But there is a way to address this, now that the individual health insurance marketplaces are operational under the ACA.  All firms could be required to contribute an amount for their part time workers proportional to the hours of such part time work to what full time work would be.  That is, if two workers are each working half time, the firm would contribute an amount of 50% (for each) of the cost of the employer contribution to the health insurance for one full time worker.  The total cost would be the same whether the firm employed one full time or two half time workers.  There would also then not be an incentive to split jobs from full time workers to multiple part time workers.

The employer contribution to the part time worker’s health insurance costs would then be paid, along with taxes such as for Social Security or Medicare, to the government in the name of the specific part time worker.  These funds would then be used as a partial pay down of the costs of that worker purchasing health insurance on the individual health insurance market exchanges set up under the ACA.  And while other splits could be considered, I would recommend that those funds would be split half and half between what the worker would need to pay on the exchange for his or her health plan, and what the government subsidy would provide.

A simple numerical example may help clarify this.  Using made up numbers, suppose the full monthly cost of a standard (Silver level) health insurance plan on the individual exchange where the worker resides is $400.  Assume also that at the current income level of this (part time) worker, the government subsidy for such insurance would be $200 per month, while the worker would pay $200 per month.  Now assume that firms would be required to pay proportional shares of what they provide to full time workers for their health insurance, and that this would come to $100 per month for this part time worker.  This would be split half and half between what the government subsidy would be and what the worker would pay, so under the new approach the government would provide $150, the worker would pay $150, and the funds coming from the firm would cover $100, summing to the $400 total cost.

A few specifics to note:  Many part time workers hold down multiple jobs.  They would receive for their “account” the total proportional amounts from all of their employers.  Many part time workers are also part of married couples.  There could be a household account into which all the sums were paid (for each family member), which could be used to purchase a family health plan on the exchanges.  In the event that the family was not purchasing insurance through the exchange (perhaps, for example, because the spouse worked at a firm providing family coverage), the amount paid by the firm for the part time worker would be returned to the firm (or canceled from the start).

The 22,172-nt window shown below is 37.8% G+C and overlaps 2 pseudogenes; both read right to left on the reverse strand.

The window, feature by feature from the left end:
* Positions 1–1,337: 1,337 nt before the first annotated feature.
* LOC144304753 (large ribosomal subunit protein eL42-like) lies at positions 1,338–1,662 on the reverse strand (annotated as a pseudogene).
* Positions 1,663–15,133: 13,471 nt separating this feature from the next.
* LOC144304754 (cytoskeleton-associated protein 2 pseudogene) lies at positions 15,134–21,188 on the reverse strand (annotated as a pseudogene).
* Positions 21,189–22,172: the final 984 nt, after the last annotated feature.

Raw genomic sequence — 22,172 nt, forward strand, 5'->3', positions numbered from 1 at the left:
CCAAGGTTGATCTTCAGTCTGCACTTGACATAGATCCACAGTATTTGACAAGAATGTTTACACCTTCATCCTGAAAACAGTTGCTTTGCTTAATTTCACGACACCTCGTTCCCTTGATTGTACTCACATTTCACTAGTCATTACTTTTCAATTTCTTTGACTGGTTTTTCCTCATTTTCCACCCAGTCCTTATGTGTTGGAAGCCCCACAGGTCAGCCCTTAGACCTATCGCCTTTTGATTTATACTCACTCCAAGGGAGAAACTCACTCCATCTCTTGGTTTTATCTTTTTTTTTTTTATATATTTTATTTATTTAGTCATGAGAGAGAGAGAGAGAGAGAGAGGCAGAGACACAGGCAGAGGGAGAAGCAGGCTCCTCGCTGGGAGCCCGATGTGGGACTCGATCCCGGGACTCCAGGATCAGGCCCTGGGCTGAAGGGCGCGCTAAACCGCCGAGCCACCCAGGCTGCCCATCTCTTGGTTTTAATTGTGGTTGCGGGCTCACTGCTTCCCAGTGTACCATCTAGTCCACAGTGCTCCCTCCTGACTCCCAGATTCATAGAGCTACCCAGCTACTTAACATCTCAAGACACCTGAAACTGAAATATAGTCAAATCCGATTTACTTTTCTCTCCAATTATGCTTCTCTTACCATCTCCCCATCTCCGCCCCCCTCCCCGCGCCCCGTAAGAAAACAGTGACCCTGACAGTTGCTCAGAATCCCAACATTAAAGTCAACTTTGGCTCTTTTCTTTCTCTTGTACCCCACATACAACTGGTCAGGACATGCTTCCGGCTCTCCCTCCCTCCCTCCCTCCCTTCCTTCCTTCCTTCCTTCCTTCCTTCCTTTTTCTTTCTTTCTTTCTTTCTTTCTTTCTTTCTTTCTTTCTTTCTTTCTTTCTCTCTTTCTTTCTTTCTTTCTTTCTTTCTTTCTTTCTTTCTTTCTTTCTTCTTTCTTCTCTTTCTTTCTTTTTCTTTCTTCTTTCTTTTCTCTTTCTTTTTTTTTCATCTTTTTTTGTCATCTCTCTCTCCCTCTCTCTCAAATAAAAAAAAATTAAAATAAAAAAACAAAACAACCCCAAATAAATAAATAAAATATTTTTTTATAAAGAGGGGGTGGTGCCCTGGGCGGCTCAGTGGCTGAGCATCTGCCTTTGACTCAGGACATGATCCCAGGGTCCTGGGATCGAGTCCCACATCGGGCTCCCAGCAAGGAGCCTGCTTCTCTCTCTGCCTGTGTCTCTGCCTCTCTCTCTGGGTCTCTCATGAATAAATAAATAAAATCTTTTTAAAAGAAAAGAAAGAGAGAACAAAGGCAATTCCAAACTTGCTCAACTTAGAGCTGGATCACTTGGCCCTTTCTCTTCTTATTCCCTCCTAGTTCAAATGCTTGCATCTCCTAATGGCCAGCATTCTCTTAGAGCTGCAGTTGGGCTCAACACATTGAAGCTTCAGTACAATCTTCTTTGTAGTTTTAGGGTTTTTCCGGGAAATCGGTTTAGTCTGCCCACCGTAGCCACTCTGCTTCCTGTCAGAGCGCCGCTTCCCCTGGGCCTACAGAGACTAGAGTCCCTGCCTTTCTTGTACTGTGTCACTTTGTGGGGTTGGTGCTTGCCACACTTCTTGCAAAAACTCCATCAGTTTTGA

And if the total amounts paid in from the full set of employers for that individual (or family) led to the government subsidy falling all the way to zero, any excess would be allocated to what the individual would pay for the insurance.  This could be common in cases where the family income of the part time worker was close to, or above, the income limit on which government subsidies are provided.

It is only with the advent of the individual health insurance exchanges that this method for covering part time workers became possible.  Previously, firms were not in a position to purchase half of an insurance policy for a half time worker.  But now they can contribute an amount equal to half the cost, with this then used to help purchase coverage on the individual marketplace exchanges.

Note also that with this reform, it would matter less whether full time work was defined as 30 hours per week or 40 hours per week or whatever.  I would recommend keeping the 30 hour per week boundary as it would be a factor in determining what the employer contribution would be.  But it would not be as critical as now, where the boundary determines whether 100% of the employer share of the health insurance cost is paid or 0% is paid.  There would be a smooth transition (a worker of 39 hours when 40 hours is defined as the standard would still receive 39/40 of the payment, and not zero), without a drop straight to zero.

There would also be no reason to limit this extension of the employer mandate only to firms with 50 (or 100) or more full time equivalent workers.  All firms should make such a contribution to covering the cost of their workers’ health insurance needs, just as they all make a contribution to Social Security and Medicare taxes.  Indeed firms of whatever size (although this will soon apply only to firms with less than 50 full time equivalent workers) that do not have any health insurance plan for their staff should participate.  The amounts paid could be set as a proportion to the cost of the medium Silver level plan available on the individual health insurance exchanges in their area.

Undoubtedly, there will be assertions by the Republicans that requiring such a contribution to health insurance costs for their part time workers will lead to an end to such jobs.  This would be similar to the arguments they have made that raising the minimum wage will lead to higher unemployment of lower paid workers, and arguments that were made earlier that paying Social Security taxes would lead to higher unemployment.  But as was discussed in an earlier blog post, there is no evidence that increases in the minimum wage in the magnitudes that have been discussed have led to such higher unemployment.  Ensuring firms contribute proportionally to the health insurance costs of their part time workers would not either.

The Strong Recovery in Employment Under Obama

Unemployment Rates - Obama vs Reagan

A.  The December Jobs Report